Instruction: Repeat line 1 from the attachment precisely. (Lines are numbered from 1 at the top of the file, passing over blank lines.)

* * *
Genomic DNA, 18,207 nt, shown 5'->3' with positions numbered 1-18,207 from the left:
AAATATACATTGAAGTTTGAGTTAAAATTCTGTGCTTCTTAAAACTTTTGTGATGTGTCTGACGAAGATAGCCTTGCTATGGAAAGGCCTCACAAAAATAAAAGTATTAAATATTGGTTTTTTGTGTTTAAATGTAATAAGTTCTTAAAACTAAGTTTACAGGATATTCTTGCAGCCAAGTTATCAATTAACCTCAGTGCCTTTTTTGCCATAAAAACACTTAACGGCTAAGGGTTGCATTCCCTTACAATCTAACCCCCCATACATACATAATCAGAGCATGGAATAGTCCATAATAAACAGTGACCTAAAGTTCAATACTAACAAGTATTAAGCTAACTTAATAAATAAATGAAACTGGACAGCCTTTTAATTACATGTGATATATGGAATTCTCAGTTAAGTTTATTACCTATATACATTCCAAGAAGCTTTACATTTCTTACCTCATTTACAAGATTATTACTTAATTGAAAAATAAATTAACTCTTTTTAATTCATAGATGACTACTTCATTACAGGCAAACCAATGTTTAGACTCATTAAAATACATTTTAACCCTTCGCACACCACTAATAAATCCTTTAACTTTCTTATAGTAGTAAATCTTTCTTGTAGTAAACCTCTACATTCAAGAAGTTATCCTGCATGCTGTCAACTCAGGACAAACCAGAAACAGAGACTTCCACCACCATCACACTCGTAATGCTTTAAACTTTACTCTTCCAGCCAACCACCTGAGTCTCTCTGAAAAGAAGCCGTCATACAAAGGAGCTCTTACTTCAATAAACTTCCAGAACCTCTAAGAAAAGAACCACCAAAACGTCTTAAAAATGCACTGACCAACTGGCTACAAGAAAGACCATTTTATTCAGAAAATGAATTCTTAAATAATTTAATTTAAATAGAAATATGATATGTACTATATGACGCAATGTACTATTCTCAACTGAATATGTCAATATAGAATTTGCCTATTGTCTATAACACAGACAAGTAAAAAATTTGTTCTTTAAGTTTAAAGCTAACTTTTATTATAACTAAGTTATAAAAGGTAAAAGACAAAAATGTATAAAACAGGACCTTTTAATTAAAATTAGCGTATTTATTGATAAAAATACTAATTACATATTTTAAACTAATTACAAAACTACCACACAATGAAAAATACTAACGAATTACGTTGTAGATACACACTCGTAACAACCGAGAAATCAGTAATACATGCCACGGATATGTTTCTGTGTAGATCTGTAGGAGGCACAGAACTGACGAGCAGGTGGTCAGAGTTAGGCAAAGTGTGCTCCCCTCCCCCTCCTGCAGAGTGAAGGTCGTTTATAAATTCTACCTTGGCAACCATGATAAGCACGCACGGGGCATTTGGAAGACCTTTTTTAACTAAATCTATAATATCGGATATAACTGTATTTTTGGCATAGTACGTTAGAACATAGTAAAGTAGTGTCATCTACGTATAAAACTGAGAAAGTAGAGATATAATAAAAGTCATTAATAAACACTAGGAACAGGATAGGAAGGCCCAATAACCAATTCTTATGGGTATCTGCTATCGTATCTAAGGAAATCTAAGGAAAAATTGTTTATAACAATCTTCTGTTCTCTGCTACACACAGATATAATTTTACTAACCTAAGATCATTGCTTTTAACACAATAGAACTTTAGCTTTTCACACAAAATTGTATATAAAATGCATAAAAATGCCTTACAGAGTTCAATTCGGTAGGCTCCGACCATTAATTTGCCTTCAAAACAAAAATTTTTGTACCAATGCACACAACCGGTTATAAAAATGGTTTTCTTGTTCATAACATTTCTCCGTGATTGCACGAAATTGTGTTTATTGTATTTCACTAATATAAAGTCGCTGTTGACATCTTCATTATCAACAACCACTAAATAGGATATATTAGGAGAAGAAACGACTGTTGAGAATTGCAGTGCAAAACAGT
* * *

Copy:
Genomic DNA, 18,207 nt, shown 5'->3' with positions numbered 1-18,207 from the left: